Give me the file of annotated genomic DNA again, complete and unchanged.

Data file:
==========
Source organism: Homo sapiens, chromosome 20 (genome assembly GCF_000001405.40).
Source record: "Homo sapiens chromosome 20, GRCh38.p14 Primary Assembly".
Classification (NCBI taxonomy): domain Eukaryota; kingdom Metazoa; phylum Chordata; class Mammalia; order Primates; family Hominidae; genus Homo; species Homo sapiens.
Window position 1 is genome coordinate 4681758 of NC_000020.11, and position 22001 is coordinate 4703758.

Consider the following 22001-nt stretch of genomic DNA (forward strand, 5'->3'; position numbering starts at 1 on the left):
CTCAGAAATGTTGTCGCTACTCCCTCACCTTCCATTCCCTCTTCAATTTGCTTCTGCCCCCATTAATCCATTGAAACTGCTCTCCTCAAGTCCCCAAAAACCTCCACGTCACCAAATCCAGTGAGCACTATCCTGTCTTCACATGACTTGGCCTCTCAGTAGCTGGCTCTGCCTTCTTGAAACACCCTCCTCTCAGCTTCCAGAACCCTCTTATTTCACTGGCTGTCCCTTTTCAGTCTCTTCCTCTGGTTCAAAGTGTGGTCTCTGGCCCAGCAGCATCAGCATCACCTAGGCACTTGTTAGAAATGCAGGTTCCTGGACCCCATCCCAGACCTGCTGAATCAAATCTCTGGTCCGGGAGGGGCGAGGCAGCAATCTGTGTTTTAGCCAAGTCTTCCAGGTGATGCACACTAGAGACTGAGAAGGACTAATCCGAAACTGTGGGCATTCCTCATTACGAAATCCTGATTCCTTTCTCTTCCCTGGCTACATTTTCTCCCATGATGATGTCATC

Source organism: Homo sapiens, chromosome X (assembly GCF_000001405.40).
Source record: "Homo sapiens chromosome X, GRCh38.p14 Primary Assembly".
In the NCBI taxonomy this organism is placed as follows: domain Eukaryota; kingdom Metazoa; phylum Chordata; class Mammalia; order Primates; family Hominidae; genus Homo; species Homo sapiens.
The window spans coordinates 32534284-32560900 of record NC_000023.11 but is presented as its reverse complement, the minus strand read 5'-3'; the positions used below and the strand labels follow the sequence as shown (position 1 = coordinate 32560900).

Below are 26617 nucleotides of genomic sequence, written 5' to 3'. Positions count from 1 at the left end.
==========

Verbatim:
Source organism: Homo sapiens, chromosome 20 (genome assembly GCF_000001405.40).
Source record: "Homo sapiens chromosome 20, GRCh38.p14 Primary Assembly".
Classification (NCBI taxonomy): domain Eukaryota; kingdom Metazoa; phylum Chordata; class Mammalia; order Primates; family Hominidae; genus Homo; species Homo sapiens.
Window position 1 is genome coordinate 4681758 of NC_000020.11, and position 22001 is coordinate 4703758.

Consider the following 22001-nt stretch of genomic DNA (forward strand, 5'->3'; position numbering starts at 1 on the left):
CTCAGAAATGTTGTCGCTACTCCCTCACCTTCCATTCCCTCTTCAATTTGCTTCTGCCCCCATTAATCCATTGAAACTGCTCTCCTCAAGTCCCCAAAAACCTCCACGTCACCAAATCCAGTGAGCACTATCCTGTCTTCACATGACTTGGCCTCTCAGTAGCTGGCTCTGCCTTCTTGAAACACCCTCCTCTCAGCTTCCAGAACCCTCTTATTTCACTGGCTGTCCCTTTTCAGTCTCTTCCTCTGGTTCAAAGTGTGGTCTCTGGCCCAGCAGCATCAGCATCACCTAGGCACTTGTTAGAAATGCAGGTTCCTGGACCCCATCCCAGACCTGCTGAATCAAATCTCTGGTCCGGGAGGGGCGAGGCAGCAATCTGTGTTTTAGCCAAGTCTTCCAGGTGATGCACACTAGAGACTGAGAAGGACTAATCCGAAACTGTGGGCATTCCTCATTACGAAATCCTGATTCCTTTCTCTTCCCTGGCTACATTTTCTCCCATGATGATGTCATC

Source organism: Homo sapiens, chromosome X (assembly GCF_000001405.40).
Source record: "Homo sapiens chromosome X, GRCh38.p14 Primary Assembly".
In the NCBI taxonomy this organism is placed as follows: domain Eukaryota; kingdom Metazoa; phylum Chordata; class Mammalia; order Primates; family Hominidae; genus Homo; species Homo sapiens.
The window spans coordinates 32534284-32560900 of record NC_000023.11 but is presented as its reverse complement, the minus strand read 5'-3'; the positions used below and the strand labels follow the sequence as shown (position 1 = coordinate 32560900).

Below are 26617 nucleotides of genomic sequence, written 5' to 3'. Positions count from 1 at the left end.